How kink shaming creates additional barriers

Author: Deviance
A to Z | Basics

This post about kink shaming is based on a post from our friends at bunt_lieben, a Swiss project that advocates for greater visibility of the diversity of love, sexuality and romance.

What does kink shaming mean?

Kink-shaming describes the devaluation of a person based on their sexual preferences, such as being sexually aroused by wearing specific clothing or being tied up, which is considered a “kink.” Kink-shaming occurs, for example, when the way a person expresses their sexuality is used as a reason to label them as a bad person, incompetent, or irrational.

Kink shaming also occurs when someone makes fun of a certain preference, calls it “sick,” or tries to embarrass someone because of what they like to do in bed. Involuntary outing by another person is also a form of kink shaming.

Similar mechanisms exist in slut-shaming, i.e. the devaluation of a mostly female person due to the supposed number of their sexual partners, or homophobia, the “shaming” of homosexual people. Outside of the sexual context, there are also terms such as “fat shaming,” which describes discrimination against a person based on their appearance.

Why is that important?

Degrading behavior towards sexual preferences has a negative impact on the psyche of those affected. Because kink shaming paints a picture of what is allowed, normal or in vogue and what is not. Sexual ideals that prevent even non-kinky people from expressing their desires and force them to pretend.

But especially people who are still at the beginning of their BDSM journey and therefore in a very vulnerable phase, can easily get the feeling that what they do or desire is not okay, sick or embarrassing.

For people with non-kinky sexuality, kink shaming may lead to the formation or solidification of prejudices, which in the worst case can culminate in bullying, exclusion, or even life-threatening discrimination. For example, when a person loses their job due to their sexuality.

Who does kink shaming?

Casually funny in everyday life?

Those who engage in kink-shaming are not limited to specific groups but are individuals. It could be coworkers in the break room making fun of masochists, a stand-up comedian making jokes at the expense of a sexual minority, or a pseudo-documentary about BDSM that focuses only on the dominatrix and not the person behind it.

From officials to the press

There are also frequent reports of doctors or psychotherapists reacting negatively to certain preferences, fantasies or practices. Others experienced discrimination from public authorities, for example through the withdrawal of child custody rights.

In the past, there have also been cases where people in the public eye came under pressure when their BDSM tendencies became known. One of the most prominent examples is the case of UN weapons inspector Jack McGeorge from 2003, or the case of a married couple in 1990s Belgium, which was addressed in the film “SM Richter”.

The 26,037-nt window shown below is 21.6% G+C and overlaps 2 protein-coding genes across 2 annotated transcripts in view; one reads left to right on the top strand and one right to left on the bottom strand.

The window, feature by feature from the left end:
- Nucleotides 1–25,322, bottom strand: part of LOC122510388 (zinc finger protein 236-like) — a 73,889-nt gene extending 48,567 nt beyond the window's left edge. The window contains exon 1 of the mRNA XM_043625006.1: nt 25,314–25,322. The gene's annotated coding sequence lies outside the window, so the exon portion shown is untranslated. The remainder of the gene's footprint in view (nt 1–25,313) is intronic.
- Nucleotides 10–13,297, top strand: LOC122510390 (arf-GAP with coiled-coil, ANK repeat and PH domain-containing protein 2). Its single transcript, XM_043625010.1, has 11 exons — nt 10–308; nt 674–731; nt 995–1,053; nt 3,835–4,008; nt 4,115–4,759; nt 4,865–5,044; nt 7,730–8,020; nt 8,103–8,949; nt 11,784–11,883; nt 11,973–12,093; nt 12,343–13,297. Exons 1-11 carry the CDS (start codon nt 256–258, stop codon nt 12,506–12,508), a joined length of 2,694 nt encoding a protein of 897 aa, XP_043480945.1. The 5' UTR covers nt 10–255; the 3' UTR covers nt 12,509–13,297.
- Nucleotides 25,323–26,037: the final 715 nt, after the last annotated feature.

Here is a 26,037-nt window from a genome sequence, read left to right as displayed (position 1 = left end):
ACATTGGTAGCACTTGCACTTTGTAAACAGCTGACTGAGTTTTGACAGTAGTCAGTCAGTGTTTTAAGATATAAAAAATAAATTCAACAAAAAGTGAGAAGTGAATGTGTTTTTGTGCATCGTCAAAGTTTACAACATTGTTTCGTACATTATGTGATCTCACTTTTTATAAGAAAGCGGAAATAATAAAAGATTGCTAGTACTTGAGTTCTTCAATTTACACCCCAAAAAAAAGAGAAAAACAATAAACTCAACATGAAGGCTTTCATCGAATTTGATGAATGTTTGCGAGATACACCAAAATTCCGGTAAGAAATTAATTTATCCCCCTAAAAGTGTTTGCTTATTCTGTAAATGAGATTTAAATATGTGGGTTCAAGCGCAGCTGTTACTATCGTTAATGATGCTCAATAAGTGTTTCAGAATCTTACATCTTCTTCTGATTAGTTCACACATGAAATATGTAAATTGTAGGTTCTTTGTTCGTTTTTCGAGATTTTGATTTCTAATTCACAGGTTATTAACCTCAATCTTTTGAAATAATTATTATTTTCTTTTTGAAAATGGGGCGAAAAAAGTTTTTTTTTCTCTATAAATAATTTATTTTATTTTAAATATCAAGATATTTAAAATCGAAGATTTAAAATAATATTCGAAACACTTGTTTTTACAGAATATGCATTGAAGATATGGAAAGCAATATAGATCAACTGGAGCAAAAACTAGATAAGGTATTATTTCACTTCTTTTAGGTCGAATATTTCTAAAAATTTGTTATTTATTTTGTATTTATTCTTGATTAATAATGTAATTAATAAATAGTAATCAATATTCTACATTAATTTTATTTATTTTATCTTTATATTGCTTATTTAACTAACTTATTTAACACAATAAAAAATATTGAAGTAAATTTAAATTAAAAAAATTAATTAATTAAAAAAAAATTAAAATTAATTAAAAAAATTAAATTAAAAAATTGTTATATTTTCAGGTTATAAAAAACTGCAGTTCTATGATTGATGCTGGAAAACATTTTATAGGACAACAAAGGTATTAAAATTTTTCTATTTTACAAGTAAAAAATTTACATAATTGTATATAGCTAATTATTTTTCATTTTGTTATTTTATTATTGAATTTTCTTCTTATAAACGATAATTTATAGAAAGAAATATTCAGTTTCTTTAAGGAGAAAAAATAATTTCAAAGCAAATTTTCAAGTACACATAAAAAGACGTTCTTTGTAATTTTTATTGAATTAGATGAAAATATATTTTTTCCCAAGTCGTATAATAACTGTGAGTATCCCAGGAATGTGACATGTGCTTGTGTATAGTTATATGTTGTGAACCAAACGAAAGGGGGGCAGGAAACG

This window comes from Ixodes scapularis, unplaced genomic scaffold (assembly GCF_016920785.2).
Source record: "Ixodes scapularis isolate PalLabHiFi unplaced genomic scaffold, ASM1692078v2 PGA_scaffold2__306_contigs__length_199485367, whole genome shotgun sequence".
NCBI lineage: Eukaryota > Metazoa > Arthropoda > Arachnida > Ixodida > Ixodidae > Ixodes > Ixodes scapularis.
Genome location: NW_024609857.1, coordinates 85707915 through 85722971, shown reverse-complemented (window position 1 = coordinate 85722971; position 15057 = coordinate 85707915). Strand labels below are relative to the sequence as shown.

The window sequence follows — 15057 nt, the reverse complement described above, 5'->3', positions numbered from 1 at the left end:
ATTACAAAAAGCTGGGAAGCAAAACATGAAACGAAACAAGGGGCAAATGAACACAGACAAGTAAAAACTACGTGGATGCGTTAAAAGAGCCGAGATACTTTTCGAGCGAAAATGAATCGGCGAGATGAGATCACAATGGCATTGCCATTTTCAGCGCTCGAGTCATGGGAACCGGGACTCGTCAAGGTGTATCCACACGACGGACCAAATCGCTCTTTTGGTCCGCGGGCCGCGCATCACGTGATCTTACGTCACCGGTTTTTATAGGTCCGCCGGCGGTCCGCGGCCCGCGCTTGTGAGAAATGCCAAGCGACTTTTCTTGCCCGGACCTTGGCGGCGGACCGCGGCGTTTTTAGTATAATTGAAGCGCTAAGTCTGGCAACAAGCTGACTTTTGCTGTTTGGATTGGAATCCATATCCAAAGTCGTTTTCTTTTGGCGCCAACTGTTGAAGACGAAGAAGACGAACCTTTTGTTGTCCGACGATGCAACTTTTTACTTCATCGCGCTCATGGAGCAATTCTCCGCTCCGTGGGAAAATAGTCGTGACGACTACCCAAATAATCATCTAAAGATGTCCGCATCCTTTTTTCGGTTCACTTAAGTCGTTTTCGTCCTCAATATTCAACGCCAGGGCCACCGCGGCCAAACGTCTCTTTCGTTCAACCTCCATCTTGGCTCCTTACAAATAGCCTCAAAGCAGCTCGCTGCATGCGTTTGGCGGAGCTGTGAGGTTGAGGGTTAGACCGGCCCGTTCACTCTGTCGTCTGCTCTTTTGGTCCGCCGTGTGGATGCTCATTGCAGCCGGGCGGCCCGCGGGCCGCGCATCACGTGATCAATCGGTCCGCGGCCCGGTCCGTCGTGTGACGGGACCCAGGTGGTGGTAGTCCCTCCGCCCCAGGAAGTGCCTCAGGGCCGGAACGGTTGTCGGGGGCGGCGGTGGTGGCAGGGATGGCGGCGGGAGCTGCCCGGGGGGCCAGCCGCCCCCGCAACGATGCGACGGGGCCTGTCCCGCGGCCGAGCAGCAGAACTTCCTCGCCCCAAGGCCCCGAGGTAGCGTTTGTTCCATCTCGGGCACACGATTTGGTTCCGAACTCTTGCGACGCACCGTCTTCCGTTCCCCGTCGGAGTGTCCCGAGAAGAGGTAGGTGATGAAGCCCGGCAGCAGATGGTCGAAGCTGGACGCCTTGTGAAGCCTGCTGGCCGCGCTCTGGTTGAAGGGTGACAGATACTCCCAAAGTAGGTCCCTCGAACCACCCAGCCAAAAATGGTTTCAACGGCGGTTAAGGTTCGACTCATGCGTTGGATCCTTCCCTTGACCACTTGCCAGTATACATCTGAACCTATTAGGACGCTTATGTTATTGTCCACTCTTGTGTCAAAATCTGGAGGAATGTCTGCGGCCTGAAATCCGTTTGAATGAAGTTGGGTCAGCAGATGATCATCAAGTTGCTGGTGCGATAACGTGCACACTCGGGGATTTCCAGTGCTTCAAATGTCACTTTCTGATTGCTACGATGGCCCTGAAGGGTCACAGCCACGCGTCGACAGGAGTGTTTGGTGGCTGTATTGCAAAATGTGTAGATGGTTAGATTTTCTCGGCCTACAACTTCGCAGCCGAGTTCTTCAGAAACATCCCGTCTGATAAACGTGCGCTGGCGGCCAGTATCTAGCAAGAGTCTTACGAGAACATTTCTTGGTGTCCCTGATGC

More often, than we think: kink shaming in the BDSM community

Even within the BDSM community, devaluation of certain practices is a common issue. Particularly around kinks like Ageplay, especially DDLG, or Rape play, lifestyle choices like TPE (Total Power Exchange), or fetishes like a preference for excrement, there are strong controversies and even collective rejection.

The problem is that kink-shaming fuels the fear of rejection, making those affected even less likely to talk about it, which solidifies prejudices even within the scene. Especially in places where kinky people hope to be understood and supported.

It’s completely okay to not be able to relate to certain kinks or fantasies, thinking they’re silly or even wrong. However, shaming someone is crossing a line. Never forget that you could be in that person’s shoes, depending on who you’re talking to.

Some of these preferences are simply uncommon and therefore less understandable. Others seem on the surface to be a substitute for forbidden practices or non-consensual ones. Some require special clarification to make it clear that they are consensual. Yet others are actually on or beyond the boundary of legality, healthiness, or risk to health.

Here, it’s important not to judge a kink prematurely about which you know nothing, but to encourage people to speak openly about it and listen without bias. First, get a comprehensive individual picture and only then decide whether a preference or fantasy lies beyond this boundary. Criticizing problematic kinks is not kink-shaming.

What can I do about kink shaming?

Probably the most important step we have to take in an open and tolerant society when kink-shaming behavior is noticed is to say “stop” and clarify. Because in contrast to homophobia, fat and slut shaming, kink shaming is hardly known outside of the sex-positive community. This also means that people who engage in this behavior are often not even aware of what harm they can do with it.

Simply saying that we are open is not enough; this openness must also be genuinely practiced. This also applies to other members of the queer community. All forms of shaming are essentially mechanisms of oppression. Educate yourself about kink-shaming just as you would about sexism, racism, homophobia, and transphobia. Say “stop,” educate, and stand by those affected.

We would like to thank bunt_lieben for the inspiration and sharing of this article. Curious? On you can find everything about the goals, events and the commitment of the project.

On the bunt-lieben Instagram channel, the team also provides exciting insights into their work, regularly hosts live talks with inspiring conversation partners and also offers the opportunity to share their own experiences and ideas.

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